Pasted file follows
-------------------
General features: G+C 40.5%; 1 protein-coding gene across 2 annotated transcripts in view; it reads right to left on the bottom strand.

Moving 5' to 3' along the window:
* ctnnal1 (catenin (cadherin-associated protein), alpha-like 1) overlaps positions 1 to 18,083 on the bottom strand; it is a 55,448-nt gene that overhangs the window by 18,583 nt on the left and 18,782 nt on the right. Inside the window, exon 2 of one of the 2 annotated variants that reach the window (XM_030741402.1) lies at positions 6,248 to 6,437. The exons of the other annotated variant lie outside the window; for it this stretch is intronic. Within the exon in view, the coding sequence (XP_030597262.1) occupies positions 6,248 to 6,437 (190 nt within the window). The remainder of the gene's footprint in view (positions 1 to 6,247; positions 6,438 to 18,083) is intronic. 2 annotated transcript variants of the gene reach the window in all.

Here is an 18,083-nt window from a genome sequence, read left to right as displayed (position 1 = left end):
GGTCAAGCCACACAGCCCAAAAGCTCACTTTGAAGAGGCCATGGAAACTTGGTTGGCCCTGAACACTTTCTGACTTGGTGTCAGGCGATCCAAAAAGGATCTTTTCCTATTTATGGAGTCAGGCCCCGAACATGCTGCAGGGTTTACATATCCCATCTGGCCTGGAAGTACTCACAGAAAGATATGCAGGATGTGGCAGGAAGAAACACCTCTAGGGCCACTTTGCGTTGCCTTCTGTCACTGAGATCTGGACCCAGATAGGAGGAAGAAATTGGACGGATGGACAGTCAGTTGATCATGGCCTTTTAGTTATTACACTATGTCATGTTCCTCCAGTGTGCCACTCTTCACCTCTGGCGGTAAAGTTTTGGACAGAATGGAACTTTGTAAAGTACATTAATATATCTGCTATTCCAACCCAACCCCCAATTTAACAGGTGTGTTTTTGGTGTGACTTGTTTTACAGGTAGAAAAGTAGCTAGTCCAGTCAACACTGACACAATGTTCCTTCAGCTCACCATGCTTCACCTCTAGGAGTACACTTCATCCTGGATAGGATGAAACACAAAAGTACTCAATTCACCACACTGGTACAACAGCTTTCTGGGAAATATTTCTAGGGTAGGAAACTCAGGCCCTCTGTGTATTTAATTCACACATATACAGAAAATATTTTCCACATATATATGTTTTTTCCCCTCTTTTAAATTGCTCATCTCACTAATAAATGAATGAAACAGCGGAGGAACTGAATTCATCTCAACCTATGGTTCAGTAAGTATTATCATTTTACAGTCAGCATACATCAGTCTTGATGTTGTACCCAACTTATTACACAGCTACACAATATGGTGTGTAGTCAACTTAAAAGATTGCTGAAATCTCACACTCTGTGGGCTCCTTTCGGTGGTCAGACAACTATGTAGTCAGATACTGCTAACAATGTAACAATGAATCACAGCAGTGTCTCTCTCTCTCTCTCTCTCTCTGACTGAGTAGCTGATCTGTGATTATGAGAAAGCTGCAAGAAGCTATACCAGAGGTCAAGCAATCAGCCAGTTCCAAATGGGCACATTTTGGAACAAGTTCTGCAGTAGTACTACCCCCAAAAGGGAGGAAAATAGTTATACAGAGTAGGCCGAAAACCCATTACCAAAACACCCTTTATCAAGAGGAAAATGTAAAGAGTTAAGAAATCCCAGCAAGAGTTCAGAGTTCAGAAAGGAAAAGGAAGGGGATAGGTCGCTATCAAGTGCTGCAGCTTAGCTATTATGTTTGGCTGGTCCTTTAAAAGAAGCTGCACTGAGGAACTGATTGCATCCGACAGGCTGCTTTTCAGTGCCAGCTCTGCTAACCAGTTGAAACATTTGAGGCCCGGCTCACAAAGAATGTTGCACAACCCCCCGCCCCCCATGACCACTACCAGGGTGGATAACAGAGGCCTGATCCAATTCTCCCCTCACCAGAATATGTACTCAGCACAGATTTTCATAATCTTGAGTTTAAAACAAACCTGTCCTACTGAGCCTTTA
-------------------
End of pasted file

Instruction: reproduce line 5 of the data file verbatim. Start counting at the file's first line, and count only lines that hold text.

GGTCAAGCCACACAGCCCAAAAGCTCACTTTGAAGAGGCCATGGAAACTTGGTTGGCCCTGAACACTTTCTGACTTGGTGTCAGGCGATCCAAAAAGGATCTTTTCCTATTTATGGAGTCAGGCCCCGAACATGCTGCAGGGTTTACATATCCCATCTGGCCTGGAAGTACTCACAGAAAGATATGCAGGATGTGGCAGGAAGAAACACCTCTAGGGCCACTTTGCGTTGCCTTCTGTCACTGAGATCTGGACCCAGATAGGAGGAAGAAATTGGACGGATGGACAGTCAGTTGATCATGGCCTTTTAGTTATTACACTATGTCATGTTCCTCCAGTGTGCCACTCTTCACCTCTGGCGGTAAAGTTTTGGACAGAATGGAACTTTGTAAAGTACATTAATATATCTGCTATTCCAACCCAACCCCCAATTTAACAGGTGTGTTTTTGGTGTGACTTGTTTTACAGGTAGAAAAGTAGCTAGTCCAGTCAACACTGACACAATGTTCCTTCAGCTCACCATGCTTCACCTCTAGGAGTACACTTCATCCTGGATAGGATGAAACACAAAAGTACTCAATTCACCACACTGGTACAACAGCTTTCTGGGAAATATTTCTAGGGTAGGAAACTCAGGCCCTCTGTGTATTTAATTCACACATATACAGAAAATATTTTCCACATATATATGTTTTTTCCCCTCTTTTAAATTGCTCATCTCACTAATAAATGAATGAAACAGCGGAGGAACTGAATTCATCTCAACCTATGGTTCAGTAAGTATTATCATTTTACAGTCAGCATACATCAGTCTTGATGTTGTACCCAACTTATTACACAGCTACACAATATGGTGTGTAGTCAACTTAAAAGATTGCTGAAATCTCACACTCTGTGGGCTCCTTTCGGTGGTCAGACAACTATGTAGTCAGATACTGCTAACAATGTAACAATGAATCACAGCAGTGTCTCTCTCTCTCTCTCTCTCTCTGACTGAGTAGCTGATCTGTGATTATGAGAAAGCTGCAAGAAGCTATACCAGAGGTCAAGCAATCAGCCAGTTCCAAATGGGCACATTTTGGAACAAGTTCTGCAGTAGTACTACCCCCAAAAGGGAGGAAAATAGTTATACAGAGTAGGCCGAAAACCCATTACCAAAACACCCTTTATCAAGAGGAAAATGTAAAGAGTTAAGAAATCCCAGCAAGAGTTCAGAGTTCAGAAAGGAAAAGGAAGGGGATAGGTCGCTATCAAGTGCTGCAGCTTAGCTATTATGTTTGGCTGGTCCTTTAAAAGAAGCTGCACTGAGGAACTGATTGCATCCGACAGGCTGCTTTTCAGTGCCAGCTCTGCTAACCAGTTGAAACATTTGAGGCCCGGCTCACAAAGAATGTTGCACAACCCCCCGCCCCCCATGACCACTACCAGGGTGGATAACAGAGGCCTGATCCAATTCTCCCCTCACCAGAATATGTACTCAGCACAGATTTTCATAATCTTGAGTTTAAAACAAACCTGTCCTACTGAGCCTTTA